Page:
Royal Parks Half Marathon 2015
Along with a stunning route, the Royal Parks Half Marathon also always seems to secured beautiful autumn weather, perfect for both runners and supporters. The overall feeling at this race is always one of inclusion, with beginner-friendly warm-up routines, and even tannoy messages to check that shoelaces are tied.
The start was, again as always, perfectly well organised. It’s rare not to have to queue for the loo or to leave your bag – we all tend to want to do these things at the same time as our fellow runners and, although the queues looked long (I even wondered about stashing my bag in a bush to avoid the queue) they moved fast. It was all very ‘English’ with everyone just getting on with it and standing properly in line…
There was a friendly atmosphere amongst the 16,000 runners in the pens (organised by predicted finish time as you’d expect), again with very English waiting until we were allowed to move forward for the off, which is staggered in 2minute intervals to help avoid overcrowding.
The 2015 route had changed slightly to adapt to some construction, but was still fantastic. Runners started off passing Green Park and St James’ Park, through Admiralty Arch, down Whitehall to Downing Street, looped round Aldwych and back down The Mall and Green Park. Just beyond the second half is Hyde Park and Kensington Gardens, which are crammed with enthusiastic supporters and volunteers, and providing a beautiful scenic backdrop for the race. Water and Lucozade were provided on the course and there are clear mile makers throughout, along with numerous sections where you can see runners ahead and behind you.
At the finish runners are presented with a beautiful oak leaf shaped wooden medal, a small reusable bag and a selection of food and drink from the accompanying food festival. In addition all runners get a wicking t-shirt when they collect their running numbers; it’s always good quality and nicely designed.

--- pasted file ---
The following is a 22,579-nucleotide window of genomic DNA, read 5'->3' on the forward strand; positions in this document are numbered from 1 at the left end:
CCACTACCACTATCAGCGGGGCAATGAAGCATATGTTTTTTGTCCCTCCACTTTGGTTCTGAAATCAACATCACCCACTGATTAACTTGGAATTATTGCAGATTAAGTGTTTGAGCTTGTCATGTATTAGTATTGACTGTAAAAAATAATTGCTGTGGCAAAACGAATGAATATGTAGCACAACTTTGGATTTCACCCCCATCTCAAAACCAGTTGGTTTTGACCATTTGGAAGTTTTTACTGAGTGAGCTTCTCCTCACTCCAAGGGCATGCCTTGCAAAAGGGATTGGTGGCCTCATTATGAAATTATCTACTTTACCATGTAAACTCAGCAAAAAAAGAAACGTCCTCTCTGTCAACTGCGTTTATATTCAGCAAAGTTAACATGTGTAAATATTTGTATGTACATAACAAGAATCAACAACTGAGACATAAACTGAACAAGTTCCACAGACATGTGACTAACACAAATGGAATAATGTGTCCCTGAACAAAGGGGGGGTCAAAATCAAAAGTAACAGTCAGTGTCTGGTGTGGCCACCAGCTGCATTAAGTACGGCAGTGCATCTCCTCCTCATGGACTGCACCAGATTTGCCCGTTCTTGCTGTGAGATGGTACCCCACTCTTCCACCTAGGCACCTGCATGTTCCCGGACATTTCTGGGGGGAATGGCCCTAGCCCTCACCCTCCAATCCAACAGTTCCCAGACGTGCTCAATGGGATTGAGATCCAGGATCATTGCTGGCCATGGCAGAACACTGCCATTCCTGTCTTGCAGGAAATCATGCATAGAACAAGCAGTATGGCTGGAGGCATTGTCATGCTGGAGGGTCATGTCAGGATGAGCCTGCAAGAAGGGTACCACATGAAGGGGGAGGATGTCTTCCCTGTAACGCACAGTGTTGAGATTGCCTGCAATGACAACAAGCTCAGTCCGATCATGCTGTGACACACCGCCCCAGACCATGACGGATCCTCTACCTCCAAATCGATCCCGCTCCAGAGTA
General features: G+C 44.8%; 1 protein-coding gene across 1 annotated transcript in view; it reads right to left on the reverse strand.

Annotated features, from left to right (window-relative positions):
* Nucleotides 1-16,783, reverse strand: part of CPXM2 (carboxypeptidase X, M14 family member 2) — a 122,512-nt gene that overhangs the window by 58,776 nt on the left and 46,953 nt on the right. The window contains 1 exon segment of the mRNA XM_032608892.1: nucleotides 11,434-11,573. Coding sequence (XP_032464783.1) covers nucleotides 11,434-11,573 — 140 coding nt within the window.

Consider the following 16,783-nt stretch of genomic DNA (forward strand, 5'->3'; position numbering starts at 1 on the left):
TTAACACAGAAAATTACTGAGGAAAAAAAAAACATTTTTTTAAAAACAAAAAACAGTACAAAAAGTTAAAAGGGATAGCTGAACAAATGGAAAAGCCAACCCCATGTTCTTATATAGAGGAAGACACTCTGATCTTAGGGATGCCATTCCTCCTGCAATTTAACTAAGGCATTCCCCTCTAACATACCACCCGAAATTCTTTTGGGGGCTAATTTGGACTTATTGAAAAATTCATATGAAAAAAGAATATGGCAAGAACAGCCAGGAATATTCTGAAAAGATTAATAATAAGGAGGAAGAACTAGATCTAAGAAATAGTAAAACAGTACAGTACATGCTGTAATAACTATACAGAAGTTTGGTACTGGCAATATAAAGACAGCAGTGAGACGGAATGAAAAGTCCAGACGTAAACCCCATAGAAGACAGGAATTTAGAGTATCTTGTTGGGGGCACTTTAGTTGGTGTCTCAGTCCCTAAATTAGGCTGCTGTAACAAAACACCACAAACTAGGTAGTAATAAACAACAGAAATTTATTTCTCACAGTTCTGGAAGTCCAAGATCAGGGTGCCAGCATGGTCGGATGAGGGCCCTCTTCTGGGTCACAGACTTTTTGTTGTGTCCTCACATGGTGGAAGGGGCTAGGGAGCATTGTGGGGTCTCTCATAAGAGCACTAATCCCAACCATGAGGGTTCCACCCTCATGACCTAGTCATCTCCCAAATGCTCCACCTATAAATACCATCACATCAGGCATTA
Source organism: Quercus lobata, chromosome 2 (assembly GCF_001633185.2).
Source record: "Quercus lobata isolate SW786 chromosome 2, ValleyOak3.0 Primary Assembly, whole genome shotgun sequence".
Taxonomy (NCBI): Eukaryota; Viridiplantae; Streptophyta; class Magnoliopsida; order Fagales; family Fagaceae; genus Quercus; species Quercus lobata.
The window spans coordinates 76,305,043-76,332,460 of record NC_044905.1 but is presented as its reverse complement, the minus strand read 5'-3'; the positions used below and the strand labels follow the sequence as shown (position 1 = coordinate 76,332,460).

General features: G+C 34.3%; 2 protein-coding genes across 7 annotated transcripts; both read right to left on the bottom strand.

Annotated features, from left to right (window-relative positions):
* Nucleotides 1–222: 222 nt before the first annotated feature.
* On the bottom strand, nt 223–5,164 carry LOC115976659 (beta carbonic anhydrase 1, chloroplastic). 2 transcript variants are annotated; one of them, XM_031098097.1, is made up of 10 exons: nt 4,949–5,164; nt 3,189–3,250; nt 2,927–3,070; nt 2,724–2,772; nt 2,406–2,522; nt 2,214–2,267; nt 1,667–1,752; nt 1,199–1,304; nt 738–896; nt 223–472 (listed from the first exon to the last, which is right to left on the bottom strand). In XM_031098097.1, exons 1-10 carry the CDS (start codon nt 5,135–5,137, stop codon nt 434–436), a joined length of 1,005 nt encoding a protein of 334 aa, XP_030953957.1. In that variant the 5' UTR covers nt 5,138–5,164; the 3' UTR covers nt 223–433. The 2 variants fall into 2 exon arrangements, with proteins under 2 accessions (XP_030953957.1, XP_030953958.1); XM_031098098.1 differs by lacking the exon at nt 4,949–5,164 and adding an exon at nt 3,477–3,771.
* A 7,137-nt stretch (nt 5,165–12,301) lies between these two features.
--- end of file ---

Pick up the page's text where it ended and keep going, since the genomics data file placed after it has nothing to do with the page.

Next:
For spectators, there is plenty to do aside from watching runners in beautiful scenery. The food festival includes family activities and there’s also a handy app allowing spectators or friends and family back home to track their chosen runners.
So why wouldn’t you run it? Some runners avoid it due to the relatively high entry fees (around £48) and some find the Royal Parks Half Marathon too crowded in certain sections, although that isn’t uncommon at mass participation event. Although the course is nowhere near undulating, it is not completely flat; lots of runners do get PBs, but if you’re right on the edge looking for every second, there are a couple of flatter courses out there. But if you want to experience London, run the Royal Parks Half Marathon. If you live in London and want to reclaim the streets and see your city at its best, run the Royal Parks Half Marathon.
I loved running this (again) in 2015 and will definitely be back for this super-scenic half again next year…
1st male finisher Russ Best 1:09:37
1st female finisher Gaby van Clarke 1:21:53
Full details of the Royal Parks Half Marathon at Royalparkshalf.com
Sarah also designed some bespoke team certificates for a corporate team. If you’d like a bespoke design for your runners or event, get in touch with Sarah here.